Legalism vs. the Message of Easter


Easter Sunday, the celebration of Jesus Christ's Resurrection, is this weekend. The message of the Resurrection, the touchstone for believers, is powerful. Jesus' victory over Death gives every man, woman, and child the opportunity to experience a relationship with the Living God. He is not an impersonal God.

Jesus is alive today, and He wants us to truly love Him. Yet, instead of knowing the Lord, man sometimes places his faith in God's Law. By doing so, he willfully separates himself from God. This is what is known as legalism.

Paul wrote in Romans Chapter 3:

28 For we maintain that a man is justified by faith apart from observing the law.
31 Do we, then, nullify the law by this faith? Not at all! Rather, we uphold the law.
The born-again believer is sanctified by Jesus' sacrifice on the Cross of Calvary, not by the Law. This is no condonation of lawlessness nor a call to licentiousness (note Romans 3:31 above). However, the walk with Christ must be paramount. Obedience to the Law in and of itself cannot effect (in the causal sense) this walk; it is a reflection, a corollary, of a relationship with Jesus.

Jesus said He came not to abolish the Law but to fulfill it. God's rules are the same at the beginning of time as they are now. The introduction of sin drove a wedge between man and God. The Law is of God. Without Christ the Redeemer, man is outside the presence of God. Consequently, no person can ever fully know or satisfy God's Laws to perfection. And perfection is God's standard.

Upon the cross, Jesus said, "It is finished" (John 19:30). Through the sacrifice of the Son, man was redeemed to the Father. Spiritually, mankind is dead to sin, and sin has already wrought upon man the inevitable physical death. But by Jesus' blood atonement, men and women avoid the second death, that is, the death of the soul.

Oswald Chambers, the insightful Scottish Christian teacher of the early 20th century, spoke of a subtle trap that Christians often fall into: making a god out of one's personal holiness. He said, "As long as our eyes are upon our own personal whiteness we shall never get near the reality of Redemption." For the smallest sin is enough to separate man from God and condemn him.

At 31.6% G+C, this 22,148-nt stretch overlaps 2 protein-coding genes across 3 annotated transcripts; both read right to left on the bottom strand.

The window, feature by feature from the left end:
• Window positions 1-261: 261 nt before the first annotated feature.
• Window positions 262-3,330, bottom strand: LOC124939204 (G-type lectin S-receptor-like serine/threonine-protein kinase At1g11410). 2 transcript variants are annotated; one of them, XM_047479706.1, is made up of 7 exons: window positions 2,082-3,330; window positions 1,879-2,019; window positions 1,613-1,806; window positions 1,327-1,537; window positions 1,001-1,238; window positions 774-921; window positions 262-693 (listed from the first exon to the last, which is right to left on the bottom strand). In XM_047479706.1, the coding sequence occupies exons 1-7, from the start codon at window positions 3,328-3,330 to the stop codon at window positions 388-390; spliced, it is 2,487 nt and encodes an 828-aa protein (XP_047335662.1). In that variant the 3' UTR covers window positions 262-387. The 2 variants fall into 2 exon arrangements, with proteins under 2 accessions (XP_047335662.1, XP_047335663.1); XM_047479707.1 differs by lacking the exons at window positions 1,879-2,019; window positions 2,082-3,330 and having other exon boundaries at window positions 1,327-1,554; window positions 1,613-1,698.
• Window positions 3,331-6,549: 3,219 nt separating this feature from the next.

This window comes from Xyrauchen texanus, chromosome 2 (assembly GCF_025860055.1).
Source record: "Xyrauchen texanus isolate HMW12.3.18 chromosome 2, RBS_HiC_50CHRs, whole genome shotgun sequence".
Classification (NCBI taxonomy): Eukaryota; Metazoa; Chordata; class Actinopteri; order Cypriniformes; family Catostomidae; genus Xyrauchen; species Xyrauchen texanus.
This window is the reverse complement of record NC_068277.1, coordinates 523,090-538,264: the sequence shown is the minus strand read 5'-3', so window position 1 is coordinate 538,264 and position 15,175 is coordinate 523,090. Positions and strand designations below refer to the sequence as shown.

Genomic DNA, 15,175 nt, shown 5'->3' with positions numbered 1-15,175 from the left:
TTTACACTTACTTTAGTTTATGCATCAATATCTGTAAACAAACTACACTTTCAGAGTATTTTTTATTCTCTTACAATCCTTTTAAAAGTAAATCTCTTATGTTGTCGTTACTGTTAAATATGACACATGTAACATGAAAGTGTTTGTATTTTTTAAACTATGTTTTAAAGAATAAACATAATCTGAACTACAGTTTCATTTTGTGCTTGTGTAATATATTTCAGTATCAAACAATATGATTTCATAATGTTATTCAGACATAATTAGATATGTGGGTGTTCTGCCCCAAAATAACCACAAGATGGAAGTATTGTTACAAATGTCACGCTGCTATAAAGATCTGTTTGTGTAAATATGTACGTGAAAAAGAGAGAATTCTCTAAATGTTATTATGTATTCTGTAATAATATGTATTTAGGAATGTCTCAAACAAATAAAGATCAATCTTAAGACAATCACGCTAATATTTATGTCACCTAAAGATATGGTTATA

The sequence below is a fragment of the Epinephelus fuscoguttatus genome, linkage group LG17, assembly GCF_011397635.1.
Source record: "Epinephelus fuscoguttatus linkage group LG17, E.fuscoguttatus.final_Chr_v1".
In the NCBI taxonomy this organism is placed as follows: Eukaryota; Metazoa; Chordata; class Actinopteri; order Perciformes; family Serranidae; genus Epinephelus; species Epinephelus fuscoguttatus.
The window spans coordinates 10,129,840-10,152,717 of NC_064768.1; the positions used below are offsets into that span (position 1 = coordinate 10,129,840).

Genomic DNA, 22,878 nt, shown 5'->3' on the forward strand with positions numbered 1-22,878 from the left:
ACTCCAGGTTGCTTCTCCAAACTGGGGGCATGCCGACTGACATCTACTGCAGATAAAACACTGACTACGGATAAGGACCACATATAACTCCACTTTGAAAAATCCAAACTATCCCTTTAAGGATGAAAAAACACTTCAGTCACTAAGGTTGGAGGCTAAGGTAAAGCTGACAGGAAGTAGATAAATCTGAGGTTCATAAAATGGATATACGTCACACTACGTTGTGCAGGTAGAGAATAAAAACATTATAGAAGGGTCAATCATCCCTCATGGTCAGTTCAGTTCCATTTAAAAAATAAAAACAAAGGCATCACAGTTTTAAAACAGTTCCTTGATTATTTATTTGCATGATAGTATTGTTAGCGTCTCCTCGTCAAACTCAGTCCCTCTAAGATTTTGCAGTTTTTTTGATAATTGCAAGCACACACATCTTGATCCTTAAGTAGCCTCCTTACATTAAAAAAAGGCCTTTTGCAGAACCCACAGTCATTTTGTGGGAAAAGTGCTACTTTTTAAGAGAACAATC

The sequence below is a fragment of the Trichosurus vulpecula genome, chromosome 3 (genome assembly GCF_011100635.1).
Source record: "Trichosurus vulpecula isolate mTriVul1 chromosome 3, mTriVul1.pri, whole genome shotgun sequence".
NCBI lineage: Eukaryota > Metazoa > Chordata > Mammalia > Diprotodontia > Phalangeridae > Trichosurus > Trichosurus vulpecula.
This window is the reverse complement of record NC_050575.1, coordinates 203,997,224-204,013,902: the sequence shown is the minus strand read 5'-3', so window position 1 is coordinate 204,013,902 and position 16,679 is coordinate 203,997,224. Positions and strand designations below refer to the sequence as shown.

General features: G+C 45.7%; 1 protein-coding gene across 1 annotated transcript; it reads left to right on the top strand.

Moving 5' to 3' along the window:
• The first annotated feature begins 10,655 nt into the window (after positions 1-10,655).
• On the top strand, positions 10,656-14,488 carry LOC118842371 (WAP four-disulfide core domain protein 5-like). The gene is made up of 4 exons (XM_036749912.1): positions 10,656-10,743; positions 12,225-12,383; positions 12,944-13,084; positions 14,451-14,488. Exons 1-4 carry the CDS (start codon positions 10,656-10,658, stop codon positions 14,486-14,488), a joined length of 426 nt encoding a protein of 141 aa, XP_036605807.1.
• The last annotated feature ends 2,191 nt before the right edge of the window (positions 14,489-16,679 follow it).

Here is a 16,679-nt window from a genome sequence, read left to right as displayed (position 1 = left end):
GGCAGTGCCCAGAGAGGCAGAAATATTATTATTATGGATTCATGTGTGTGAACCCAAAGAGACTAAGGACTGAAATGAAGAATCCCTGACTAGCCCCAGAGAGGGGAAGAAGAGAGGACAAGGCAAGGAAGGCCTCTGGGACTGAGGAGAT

Contrary to the modern myth that man seeks truth, the Bible teaches that man does not, and cannot, seek the true God by his own volition, nor his own device. Since the Fall, men and women have created their own paths to righteousness, paths they believe will sanctify them before God. In its most developed form, this is what is called religion. The Christian faith is a relationship with Jesus, the Son of God. No religion, no earthly work, can justify an individual before the Living God.

The Pharisees in the time of Jesus were an example of legalism, but they are assuredly not the only example. Legalism applies to any man or woman trying to reach God or godliness by their own devices.

The legalist's mind is similar to the libertine's mind: he simply cannot get out of his own way. The legalist and the libertine see only the word on the page. Whilst the legalist searches for rules, the libertine searches for loopholes to those rules. Both resist God's will and His sovereignty over their lives. God's Word speaks to the indwelt Holy Spirit of the believer, and it can stir the God-given conscience of an unbeliever. The sinful flesh (i.e. the mind and body) of man, however, resists the Word.

The indwelling of the Holy Spirit changes the believer from within. From that point on, that individual seeks to strengthen their relationship with the Lord. By loving the Lord, he or she is filled with a desire to obey Him, as well. By extension, the Law is obeyed. And as their love for the Lord is emboldened, the believer becomes a beacon of God's light — to ever increasing degrees and as befitting that particular individual. "Faith by itself, if it is not accompanied by action, is dead." (James 2:17)

It is important to remember the order here: the action, the works, the person's identity follow submission to Christ. Legalism or "churchianity" is a reversal of that order because they claim man can come to know Christ by works (or the workings of his intellect). The legalist therefore exalts the Self; he mistakenly believes man's deeds can propitiate God for his sinful nature. Yet this is an affront to the message of the Resurrection. It is only by faith through God's grace that man is able to have a relationship with the Lord.

So a person must be right with God. 2,000 years ago, God sent his only begotten Son Jesus Christ to atone for man's sin once and for all so that man, His created being, could be restored to the presence of the Living God. Because one of the thieves crucified next to Jesus believed upon Him, the Lord said to the man, "I tell you the truth, today you will be with me in paradise." (Luke 23:43)